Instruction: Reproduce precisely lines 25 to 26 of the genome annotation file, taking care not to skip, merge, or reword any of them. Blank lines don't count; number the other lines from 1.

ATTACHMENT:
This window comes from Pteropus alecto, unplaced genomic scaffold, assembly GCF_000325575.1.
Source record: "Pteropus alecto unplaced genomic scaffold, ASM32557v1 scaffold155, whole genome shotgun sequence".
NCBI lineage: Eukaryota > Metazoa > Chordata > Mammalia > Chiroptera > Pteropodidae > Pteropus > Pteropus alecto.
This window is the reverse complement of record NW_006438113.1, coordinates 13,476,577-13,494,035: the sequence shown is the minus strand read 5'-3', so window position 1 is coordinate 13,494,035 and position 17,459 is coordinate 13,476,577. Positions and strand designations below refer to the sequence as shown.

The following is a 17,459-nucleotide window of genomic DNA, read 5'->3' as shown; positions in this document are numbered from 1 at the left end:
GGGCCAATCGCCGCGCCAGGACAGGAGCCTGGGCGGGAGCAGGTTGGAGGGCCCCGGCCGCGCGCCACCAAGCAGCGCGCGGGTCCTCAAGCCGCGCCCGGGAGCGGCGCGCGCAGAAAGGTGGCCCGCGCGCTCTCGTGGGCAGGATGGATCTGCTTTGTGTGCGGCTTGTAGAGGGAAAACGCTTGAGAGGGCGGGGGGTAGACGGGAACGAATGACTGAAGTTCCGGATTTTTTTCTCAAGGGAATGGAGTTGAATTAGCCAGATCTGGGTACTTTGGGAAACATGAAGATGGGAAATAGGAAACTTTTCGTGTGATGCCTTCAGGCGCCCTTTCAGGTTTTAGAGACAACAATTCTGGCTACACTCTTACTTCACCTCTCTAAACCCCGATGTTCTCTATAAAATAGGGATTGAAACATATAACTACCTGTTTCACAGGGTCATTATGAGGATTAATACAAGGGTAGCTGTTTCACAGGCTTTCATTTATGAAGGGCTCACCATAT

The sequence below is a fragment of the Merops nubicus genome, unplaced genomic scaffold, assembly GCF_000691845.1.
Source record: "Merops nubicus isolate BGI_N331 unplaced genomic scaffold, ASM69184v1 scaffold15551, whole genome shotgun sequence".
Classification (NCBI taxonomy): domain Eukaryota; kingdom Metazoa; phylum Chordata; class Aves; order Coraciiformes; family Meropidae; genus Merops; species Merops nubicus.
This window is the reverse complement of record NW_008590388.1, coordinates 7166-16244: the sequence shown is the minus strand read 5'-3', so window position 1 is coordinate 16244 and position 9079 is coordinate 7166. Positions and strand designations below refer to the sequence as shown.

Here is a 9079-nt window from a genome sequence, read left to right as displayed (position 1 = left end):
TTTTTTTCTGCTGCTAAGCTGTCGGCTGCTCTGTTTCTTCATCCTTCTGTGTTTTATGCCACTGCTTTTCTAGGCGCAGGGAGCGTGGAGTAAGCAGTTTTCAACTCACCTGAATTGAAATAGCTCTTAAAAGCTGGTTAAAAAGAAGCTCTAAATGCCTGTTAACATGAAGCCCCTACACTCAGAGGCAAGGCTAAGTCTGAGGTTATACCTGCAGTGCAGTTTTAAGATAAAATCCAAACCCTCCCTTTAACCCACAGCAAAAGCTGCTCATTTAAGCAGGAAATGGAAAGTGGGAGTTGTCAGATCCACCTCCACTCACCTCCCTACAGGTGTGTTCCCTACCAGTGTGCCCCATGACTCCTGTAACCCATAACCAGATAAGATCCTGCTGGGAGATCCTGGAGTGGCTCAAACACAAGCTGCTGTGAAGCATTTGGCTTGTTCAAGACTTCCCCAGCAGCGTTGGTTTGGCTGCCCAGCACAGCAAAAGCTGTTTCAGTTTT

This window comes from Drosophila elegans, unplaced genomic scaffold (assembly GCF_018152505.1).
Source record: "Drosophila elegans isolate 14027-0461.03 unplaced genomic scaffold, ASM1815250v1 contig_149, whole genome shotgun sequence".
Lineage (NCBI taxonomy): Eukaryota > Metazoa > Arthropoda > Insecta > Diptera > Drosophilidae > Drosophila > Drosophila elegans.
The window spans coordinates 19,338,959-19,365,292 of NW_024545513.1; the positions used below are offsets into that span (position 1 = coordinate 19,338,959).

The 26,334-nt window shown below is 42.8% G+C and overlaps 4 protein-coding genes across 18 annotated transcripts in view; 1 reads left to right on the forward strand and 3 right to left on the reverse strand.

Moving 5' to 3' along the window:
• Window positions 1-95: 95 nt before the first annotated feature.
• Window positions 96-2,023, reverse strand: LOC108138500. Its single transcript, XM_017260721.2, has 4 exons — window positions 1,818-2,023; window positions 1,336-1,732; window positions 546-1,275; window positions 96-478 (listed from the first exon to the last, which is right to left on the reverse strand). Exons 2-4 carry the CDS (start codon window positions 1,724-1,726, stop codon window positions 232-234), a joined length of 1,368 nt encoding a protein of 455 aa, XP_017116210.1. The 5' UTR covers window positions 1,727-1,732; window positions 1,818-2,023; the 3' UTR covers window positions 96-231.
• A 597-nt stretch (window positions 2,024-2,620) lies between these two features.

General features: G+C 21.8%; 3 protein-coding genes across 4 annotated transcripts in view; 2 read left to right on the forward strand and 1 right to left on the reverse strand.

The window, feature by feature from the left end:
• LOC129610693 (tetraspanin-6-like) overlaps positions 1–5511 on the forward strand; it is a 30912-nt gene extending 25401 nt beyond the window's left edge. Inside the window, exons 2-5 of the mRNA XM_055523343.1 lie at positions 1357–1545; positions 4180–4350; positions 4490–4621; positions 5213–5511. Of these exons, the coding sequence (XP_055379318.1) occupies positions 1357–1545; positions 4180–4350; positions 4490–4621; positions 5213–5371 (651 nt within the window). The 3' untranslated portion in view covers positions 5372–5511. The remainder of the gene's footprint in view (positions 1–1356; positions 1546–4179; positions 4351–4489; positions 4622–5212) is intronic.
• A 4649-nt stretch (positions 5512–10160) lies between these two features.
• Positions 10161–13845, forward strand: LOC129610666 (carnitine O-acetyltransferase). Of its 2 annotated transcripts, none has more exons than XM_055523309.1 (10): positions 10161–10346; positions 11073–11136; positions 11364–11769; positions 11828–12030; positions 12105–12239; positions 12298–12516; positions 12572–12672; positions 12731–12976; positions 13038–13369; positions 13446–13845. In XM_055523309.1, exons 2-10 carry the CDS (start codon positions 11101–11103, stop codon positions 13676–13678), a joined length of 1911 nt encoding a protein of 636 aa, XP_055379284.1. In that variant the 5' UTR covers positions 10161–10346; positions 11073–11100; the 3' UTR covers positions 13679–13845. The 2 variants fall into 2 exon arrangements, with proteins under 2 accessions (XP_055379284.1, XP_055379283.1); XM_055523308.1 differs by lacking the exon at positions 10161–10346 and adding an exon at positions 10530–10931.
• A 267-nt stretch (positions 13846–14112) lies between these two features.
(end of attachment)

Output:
• A 4649-nt stretch (positions 5512–10160) lies between these two features.
• Positions 10161–13845, forward strand: LOC129610666 (carnitine O-acetyltransferase). Of its 2 annotated transcripts, none has more exons than XM_055523309.1 (10): positions 10161–10346; positions 11073–11136; positions 11364–11769; positions 11828–12030; positions 12105–12239; positions 12298–12516; positions 12572–12672; positions 12731–12976; positions 13038–13369; positions 13446–13845. In XM_055523309.1, exons 2-10 carry the CDS (start codon positions 11101–11103, stop codon positions 13676–13678), a joined length of 1911 nt encoding a protein of 636 aa, XP_055379284.1. In that variant the 5' UTR covers positions 10161–10346; positions 11073–11100; the 3' UTR covers positions 13679–13845. The 2 variants fall into 2 exon arrangements, with proteins under 2 accessions (XP_055379284.1, XP_055379283.1); XM_055523308.1 differs by lacking the exon at positions 10161–10346 and adding an exon at positions 10530–10931.